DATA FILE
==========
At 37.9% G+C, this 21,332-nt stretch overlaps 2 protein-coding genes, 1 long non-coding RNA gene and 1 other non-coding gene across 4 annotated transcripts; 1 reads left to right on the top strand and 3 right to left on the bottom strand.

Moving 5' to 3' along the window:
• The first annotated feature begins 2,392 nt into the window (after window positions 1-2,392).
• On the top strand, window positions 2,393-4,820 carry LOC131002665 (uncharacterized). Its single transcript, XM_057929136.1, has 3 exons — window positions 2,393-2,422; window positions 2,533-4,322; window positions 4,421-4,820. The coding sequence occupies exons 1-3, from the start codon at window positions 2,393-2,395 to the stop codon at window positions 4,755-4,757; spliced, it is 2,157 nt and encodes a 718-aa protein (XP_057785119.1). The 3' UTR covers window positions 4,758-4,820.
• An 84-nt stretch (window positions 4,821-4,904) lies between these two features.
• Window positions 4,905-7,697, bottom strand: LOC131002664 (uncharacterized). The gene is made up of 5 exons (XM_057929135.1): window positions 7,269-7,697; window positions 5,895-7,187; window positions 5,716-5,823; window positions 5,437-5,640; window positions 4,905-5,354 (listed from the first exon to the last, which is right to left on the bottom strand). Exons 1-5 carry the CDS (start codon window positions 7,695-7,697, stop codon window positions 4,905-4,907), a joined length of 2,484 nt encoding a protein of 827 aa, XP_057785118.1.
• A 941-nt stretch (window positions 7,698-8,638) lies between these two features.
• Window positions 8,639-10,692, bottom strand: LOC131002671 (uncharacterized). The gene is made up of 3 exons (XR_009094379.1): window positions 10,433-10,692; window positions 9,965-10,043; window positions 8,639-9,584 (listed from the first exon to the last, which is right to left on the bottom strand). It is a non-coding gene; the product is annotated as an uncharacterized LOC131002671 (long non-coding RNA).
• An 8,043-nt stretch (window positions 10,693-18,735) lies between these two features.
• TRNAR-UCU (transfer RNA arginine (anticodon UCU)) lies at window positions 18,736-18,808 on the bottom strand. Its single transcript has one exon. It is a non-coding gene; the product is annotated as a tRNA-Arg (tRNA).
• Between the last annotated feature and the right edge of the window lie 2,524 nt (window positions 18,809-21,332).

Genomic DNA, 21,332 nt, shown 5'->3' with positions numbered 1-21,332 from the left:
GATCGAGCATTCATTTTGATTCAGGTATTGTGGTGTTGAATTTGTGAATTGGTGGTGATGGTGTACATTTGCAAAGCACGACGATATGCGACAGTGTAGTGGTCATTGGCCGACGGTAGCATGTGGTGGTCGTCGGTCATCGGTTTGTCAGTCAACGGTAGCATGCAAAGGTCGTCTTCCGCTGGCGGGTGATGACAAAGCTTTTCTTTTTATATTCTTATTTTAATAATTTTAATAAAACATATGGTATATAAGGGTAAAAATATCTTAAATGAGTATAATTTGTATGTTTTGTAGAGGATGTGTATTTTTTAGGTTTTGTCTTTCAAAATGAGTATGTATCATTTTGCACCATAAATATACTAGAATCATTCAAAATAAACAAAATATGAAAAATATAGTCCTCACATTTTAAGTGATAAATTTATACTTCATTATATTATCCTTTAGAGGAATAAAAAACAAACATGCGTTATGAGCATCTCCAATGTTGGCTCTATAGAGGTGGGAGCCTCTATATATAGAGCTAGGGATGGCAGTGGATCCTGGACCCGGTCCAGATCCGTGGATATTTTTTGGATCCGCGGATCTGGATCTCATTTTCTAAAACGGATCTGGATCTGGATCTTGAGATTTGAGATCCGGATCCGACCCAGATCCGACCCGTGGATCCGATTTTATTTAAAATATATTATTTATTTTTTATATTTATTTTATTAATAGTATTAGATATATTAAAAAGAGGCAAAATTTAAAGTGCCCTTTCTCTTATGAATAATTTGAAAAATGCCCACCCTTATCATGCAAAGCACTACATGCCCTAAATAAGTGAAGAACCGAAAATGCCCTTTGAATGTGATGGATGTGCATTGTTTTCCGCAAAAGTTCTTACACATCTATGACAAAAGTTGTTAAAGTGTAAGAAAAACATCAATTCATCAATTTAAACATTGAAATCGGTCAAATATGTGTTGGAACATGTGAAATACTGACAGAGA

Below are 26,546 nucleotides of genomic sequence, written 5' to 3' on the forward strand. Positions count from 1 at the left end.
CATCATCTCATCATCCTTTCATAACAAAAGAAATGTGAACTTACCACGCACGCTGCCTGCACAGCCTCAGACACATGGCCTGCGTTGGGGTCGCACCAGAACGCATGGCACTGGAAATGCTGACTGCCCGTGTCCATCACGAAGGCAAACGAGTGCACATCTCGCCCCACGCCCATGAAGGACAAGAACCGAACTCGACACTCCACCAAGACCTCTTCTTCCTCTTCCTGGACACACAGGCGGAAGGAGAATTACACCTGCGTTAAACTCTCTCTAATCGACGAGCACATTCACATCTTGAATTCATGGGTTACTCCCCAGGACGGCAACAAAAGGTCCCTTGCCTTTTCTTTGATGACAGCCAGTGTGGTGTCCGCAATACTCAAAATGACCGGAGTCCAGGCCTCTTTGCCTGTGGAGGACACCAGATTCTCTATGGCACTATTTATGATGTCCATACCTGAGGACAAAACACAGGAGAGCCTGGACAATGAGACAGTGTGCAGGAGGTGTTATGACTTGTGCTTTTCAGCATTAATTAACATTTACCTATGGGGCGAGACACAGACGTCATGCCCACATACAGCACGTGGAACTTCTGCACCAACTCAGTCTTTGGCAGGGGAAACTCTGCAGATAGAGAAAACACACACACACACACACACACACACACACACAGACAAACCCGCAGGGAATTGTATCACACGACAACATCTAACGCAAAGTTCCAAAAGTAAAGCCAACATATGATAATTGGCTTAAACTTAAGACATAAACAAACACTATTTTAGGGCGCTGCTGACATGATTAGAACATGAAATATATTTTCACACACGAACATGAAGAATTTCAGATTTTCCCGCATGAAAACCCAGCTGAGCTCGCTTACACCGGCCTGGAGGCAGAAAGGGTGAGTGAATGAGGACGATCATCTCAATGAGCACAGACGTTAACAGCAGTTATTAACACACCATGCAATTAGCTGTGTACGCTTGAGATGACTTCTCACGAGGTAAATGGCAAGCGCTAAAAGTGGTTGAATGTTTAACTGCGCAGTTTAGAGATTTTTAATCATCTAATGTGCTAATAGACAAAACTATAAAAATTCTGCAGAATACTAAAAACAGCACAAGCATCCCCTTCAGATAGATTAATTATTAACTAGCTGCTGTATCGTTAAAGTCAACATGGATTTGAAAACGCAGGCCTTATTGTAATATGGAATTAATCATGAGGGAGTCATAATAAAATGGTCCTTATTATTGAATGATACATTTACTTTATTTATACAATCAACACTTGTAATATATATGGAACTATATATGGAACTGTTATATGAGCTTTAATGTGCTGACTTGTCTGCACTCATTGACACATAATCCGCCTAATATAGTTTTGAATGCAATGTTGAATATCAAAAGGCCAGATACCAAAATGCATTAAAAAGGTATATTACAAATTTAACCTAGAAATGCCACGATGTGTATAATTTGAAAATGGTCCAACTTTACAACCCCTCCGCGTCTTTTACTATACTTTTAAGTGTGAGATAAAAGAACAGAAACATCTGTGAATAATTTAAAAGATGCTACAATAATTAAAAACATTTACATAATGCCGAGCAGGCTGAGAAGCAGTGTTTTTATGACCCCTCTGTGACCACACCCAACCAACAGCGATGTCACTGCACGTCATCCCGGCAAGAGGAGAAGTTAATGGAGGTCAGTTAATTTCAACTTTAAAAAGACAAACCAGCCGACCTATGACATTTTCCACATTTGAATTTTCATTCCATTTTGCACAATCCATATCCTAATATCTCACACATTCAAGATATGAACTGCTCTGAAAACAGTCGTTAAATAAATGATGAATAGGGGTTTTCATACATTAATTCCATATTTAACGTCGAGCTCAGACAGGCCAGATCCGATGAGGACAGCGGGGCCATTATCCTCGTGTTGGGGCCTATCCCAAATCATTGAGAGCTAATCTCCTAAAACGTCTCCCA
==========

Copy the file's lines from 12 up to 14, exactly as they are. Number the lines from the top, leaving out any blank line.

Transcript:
Genomic DNA, 21,332 nt, shown 5'->3' with positions numbered 1-21,332 from the left:
GATCGAGCATTCATTTTGATTCAGGTATTGTGGTGTTGAATTTGTGAATTGGTGGTGATGGTGTACATTTGCAAAGCACGACGATATGCGACAGTGTAGTGGTCATTGGCCGACGGTAGCATGTGGTGGTCGTCGGTCATCGGTTTGTCAGTCAACGGTAGCATGCAAAGGTCGTCTTCCGCTGGCGGGTGATGACAAAGCTTTTCTTTTTATATTCTTATTTTAATAATTTTAATAAAACATATGGTATATAAGGGTAAAAATATCTTAAATGAGTATAATTTGTATGTTTTGTAGAGGATGTGTATTTTTTAGGTTTTGTCTTTCAAAATGAGTATGTATCATTTTGCACCATAAATATACTAGAATCATTCAAAATAAACAAAATATGAAAAATATAGTCCTCACATTTTAAGTGATAAATTTATACTTCATTATATTATCCTTTAGAGGAATAAAAAACAAACATGCGTTATGAGCATCTCCAATGTTGGCTCTATAGAGGTGGGAGCCTCTATATATAGAGCTAGGGATGGCAGTGGATCCTGGACCCGGTCCAGATCCGTGGATATTTTTTGGATCCGCGGATCTGGATCTCATTTTCTAAAACGGATCTGGATCTGGATCTTGAGATTTGAGATCCGGATCCGACCCAGATCCGACCCGTGGATCCGATTTTATTTAAAATATATTATTTATTTTTTATATTTATTTTATTAATAGTATTAGATATATTAAAAAGAGGCAAAATTTAAAGTGCCCTTTCTCTTATGAATAATTTGAAAAATGCCCACCCTTATCATGCAAAGCACTACATGCCCTAAATAAGTGAAGAACCGAAAATGCCCTTTGAATGTGATGGATGTGCATTGTTTTCCGCAAAAGTTCTTACACATCTATGACAAAAGTTGTTAAAGTGTAAGAAAAACATCAATTCATCAATTTAAACATTGAAATCGGTCAAATATGTGTTGGAACATGTGAAATACTGACAGAGA

Below are 26,546 nucleotides of genomic sequence, written 5' to 3' on the forward strand. Positions count from 1 at the left end.